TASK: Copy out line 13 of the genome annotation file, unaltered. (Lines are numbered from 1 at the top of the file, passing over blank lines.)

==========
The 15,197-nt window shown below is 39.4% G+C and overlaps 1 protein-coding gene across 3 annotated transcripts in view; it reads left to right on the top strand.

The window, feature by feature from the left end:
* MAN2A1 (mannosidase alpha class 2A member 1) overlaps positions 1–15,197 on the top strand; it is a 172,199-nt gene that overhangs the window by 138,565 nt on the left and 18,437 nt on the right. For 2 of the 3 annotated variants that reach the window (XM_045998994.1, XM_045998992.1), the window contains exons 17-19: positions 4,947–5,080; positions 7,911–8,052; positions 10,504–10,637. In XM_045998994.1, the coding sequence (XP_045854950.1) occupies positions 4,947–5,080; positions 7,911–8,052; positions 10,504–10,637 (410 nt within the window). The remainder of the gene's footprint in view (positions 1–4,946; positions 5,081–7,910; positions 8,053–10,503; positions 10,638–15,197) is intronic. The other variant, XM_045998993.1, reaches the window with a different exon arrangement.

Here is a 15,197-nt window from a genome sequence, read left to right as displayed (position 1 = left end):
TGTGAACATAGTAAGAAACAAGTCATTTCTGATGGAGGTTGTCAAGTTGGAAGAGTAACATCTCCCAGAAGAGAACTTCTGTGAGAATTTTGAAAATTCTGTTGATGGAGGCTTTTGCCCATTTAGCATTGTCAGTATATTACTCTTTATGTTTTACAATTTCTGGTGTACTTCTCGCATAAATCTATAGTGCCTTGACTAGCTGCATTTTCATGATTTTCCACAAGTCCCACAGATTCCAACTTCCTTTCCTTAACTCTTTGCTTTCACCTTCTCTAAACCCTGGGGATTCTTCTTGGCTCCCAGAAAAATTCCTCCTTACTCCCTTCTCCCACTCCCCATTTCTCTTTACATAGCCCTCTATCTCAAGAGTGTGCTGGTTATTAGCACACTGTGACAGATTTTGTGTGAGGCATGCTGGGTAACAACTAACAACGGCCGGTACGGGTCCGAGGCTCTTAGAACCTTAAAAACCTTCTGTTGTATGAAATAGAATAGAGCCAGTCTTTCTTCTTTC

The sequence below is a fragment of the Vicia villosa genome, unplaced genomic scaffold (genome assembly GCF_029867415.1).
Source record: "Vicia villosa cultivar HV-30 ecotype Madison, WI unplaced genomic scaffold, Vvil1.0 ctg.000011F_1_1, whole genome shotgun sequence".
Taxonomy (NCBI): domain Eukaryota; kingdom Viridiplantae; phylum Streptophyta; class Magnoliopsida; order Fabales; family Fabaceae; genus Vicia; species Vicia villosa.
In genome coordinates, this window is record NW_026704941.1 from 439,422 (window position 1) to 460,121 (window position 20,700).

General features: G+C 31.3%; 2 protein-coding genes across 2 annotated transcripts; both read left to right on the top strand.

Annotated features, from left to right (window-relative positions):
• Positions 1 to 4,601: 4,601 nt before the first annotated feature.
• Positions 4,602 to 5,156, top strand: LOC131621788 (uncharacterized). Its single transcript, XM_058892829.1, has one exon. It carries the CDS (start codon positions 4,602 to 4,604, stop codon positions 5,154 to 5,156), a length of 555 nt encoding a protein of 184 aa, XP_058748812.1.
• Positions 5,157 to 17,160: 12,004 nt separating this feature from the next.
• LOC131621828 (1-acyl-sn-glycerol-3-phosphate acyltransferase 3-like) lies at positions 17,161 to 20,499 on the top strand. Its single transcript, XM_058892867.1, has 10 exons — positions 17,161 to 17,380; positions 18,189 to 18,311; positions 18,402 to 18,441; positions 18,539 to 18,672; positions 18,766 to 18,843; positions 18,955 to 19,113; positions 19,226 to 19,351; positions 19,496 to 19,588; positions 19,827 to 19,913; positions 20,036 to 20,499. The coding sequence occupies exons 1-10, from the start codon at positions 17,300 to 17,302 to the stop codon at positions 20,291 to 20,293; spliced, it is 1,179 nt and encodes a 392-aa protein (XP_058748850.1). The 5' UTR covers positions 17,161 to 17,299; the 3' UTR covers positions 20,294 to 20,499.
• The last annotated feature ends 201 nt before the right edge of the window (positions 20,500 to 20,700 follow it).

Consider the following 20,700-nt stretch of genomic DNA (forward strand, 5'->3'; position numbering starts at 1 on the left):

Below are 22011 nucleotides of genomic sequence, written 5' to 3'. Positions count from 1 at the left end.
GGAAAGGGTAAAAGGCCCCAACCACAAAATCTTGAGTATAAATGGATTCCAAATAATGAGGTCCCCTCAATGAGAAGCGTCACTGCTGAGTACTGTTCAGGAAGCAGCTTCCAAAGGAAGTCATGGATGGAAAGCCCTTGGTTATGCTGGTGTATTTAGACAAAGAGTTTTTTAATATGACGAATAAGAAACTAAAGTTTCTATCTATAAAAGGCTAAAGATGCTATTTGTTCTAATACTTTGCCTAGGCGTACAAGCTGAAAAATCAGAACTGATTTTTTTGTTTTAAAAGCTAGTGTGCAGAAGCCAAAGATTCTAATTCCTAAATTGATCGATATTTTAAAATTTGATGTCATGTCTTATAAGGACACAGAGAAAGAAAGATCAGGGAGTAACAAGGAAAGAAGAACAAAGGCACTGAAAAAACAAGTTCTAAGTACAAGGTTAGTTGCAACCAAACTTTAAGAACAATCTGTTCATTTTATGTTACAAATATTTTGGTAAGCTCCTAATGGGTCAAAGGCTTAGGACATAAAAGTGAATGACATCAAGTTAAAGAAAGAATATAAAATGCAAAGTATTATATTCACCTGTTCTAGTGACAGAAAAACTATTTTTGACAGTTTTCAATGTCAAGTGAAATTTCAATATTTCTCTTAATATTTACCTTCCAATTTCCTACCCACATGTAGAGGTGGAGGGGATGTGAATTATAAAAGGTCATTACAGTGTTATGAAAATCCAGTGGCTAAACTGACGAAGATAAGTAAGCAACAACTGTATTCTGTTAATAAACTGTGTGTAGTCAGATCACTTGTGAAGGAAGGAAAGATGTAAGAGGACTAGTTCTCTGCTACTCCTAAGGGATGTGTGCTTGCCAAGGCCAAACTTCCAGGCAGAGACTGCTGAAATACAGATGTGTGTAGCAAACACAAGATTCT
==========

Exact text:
• Positions 4,602 to 5,156, top strand: LOC131621788 (uncharacterized). Its single transcript, XM_058892829.1, has one exon. It carries the CDS (start codon positions 4,602 to 4,604, stop codon positions 5,154 to 5,156), a length of 555 nt encoding a protein of 184 aa, XP_058748812.1.